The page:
Social mobility in England report uses NCDS and BCS70 data

30 April 2010

The Sutton Trust’s latest report into education mobility, an indicator of future social mobility, has found that children’s levels of achievement are more closely linked to their parents’ background in England than in many other developed nations.

The research, carried out by the Institute for Social and Economic Research at Essex University, looked at the test scores of 15,000 children born in 1989/1990 and compared these to the NCDS and BCS70 cohorts born in 1958 and 1970, as well as to results from overseas. The findings place England significantly behind similar nations, with 56 per cent of children from degree-educated parents in the top 25 per cent of test scores at age 14, compared with 9 per cent of children whose parents left school without O-levels. This gap of 47 percentage points is over twice the equivalent gap in Australia (23 points), and higher than the gap in Germany (37 points) and the USA (43 points).

There are, however, some indications of an improvement for the 1989/90 generation. The advantage of having degree-educated parents in terms of performing well in tests at age 11 and 16, for example, has diminished but major inequalities still persist. Children born to degree-educated parents in 1989/1990 were four times more likely to obtain at least five GCSEs at Grades A* to C than those born in the same year to parents who did not go to university. And the research finds that the achievement gap widens during the teenage years, almost entirely because children with degree-educated parents are far more likely to attend higher performing secondary schools, benefiting from a combination of better resources, teaching, advice and positive peer effects. A major obstacle to education, and consequently social, mobility is therefore the high levels of social segregation in English secondary schools, the report concludes.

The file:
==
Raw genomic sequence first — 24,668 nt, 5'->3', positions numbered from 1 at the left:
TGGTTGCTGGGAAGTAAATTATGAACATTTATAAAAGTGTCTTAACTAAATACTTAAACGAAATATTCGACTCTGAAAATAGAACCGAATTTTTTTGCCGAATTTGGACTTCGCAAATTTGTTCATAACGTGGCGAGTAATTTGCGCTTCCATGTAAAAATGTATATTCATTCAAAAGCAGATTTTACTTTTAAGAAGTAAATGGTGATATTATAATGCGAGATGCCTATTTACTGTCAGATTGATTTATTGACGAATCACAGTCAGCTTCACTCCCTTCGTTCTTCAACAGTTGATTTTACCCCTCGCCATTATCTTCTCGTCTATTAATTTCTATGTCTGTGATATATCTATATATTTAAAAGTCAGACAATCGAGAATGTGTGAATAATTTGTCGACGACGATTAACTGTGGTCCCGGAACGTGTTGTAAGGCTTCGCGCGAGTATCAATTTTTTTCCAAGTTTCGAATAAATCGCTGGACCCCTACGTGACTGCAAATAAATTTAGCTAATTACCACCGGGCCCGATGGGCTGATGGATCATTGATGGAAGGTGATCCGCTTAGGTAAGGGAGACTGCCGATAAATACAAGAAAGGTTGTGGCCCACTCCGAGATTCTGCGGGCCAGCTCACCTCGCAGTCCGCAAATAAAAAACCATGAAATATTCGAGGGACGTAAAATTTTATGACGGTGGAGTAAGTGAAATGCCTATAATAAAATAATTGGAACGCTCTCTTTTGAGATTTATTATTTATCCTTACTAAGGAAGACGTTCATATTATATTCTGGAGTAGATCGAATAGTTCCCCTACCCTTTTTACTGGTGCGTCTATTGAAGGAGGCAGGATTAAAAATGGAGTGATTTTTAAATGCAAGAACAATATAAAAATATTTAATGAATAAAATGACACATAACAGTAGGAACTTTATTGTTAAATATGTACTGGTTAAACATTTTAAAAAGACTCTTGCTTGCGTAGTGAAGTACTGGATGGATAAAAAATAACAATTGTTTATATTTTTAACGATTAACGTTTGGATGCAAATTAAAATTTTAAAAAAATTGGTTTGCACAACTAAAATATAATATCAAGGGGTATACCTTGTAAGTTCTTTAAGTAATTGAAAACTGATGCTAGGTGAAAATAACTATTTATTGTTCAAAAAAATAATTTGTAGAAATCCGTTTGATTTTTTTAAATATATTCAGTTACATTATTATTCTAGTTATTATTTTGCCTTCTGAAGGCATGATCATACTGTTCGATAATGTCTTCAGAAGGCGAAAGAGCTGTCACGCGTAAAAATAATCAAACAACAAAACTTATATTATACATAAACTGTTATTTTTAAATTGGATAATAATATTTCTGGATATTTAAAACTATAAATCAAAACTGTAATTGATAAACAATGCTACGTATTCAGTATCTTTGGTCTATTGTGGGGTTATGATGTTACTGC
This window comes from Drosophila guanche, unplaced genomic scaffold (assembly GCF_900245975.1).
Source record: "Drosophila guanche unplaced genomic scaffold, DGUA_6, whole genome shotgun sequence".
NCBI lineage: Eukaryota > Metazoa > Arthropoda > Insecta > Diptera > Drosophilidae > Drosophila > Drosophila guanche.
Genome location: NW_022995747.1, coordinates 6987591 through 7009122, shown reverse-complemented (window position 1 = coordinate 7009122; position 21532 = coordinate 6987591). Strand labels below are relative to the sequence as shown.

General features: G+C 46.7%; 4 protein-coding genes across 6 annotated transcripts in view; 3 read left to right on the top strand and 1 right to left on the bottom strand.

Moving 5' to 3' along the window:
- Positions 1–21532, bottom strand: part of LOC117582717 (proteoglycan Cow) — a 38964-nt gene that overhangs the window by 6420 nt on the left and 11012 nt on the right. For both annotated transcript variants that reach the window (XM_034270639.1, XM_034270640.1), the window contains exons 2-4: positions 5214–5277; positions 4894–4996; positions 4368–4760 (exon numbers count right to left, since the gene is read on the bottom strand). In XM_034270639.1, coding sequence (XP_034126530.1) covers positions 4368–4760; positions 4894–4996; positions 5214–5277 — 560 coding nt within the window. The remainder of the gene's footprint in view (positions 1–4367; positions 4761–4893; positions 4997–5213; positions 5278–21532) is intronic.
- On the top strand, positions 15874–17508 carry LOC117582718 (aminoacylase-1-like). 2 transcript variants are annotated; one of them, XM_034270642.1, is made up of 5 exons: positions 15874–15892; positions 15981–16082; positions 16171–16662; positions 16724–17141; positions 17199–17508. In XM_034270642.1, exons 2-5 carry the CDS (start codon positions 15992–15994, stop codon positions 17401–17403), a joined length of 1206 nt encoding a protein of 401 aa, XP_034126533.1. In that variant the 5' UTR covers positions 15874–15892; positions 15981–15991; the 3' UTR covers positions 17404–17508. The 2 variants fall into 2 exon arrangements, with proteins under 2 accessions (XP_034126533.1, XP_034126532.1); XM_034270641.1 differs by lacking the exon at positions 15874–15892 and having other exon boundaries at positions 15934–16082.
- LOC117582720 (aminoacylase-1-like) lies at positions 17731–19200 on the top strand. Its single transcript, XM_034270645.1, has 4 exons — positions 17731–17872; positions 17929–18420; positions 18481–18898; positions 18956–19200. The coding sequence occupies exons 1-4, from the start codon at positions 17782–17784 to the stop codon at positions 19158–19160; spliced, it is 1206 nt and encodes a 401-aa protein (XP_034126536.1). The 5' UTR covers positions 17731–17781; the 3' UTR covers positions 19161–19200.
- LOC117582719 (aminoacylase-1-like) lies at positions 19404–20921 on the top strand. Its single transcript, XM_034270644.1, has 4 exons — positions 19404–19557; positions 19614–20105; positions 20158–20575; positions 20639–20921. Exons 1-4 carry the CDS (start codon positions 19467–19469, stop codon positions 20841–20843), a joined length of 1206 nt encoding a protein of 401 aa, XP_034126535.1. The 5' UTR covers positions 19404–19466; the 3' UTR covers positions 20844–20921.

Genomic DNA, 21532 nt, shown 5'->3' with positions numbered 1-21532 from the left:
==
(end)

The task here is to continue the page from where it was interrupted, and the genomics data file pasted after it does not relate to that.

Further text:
The full report – Education Mobility in England: The link between education levels of parents and the educational outcomes of teenagers – published in April 2010 by The Sutton Trust, can be found at:

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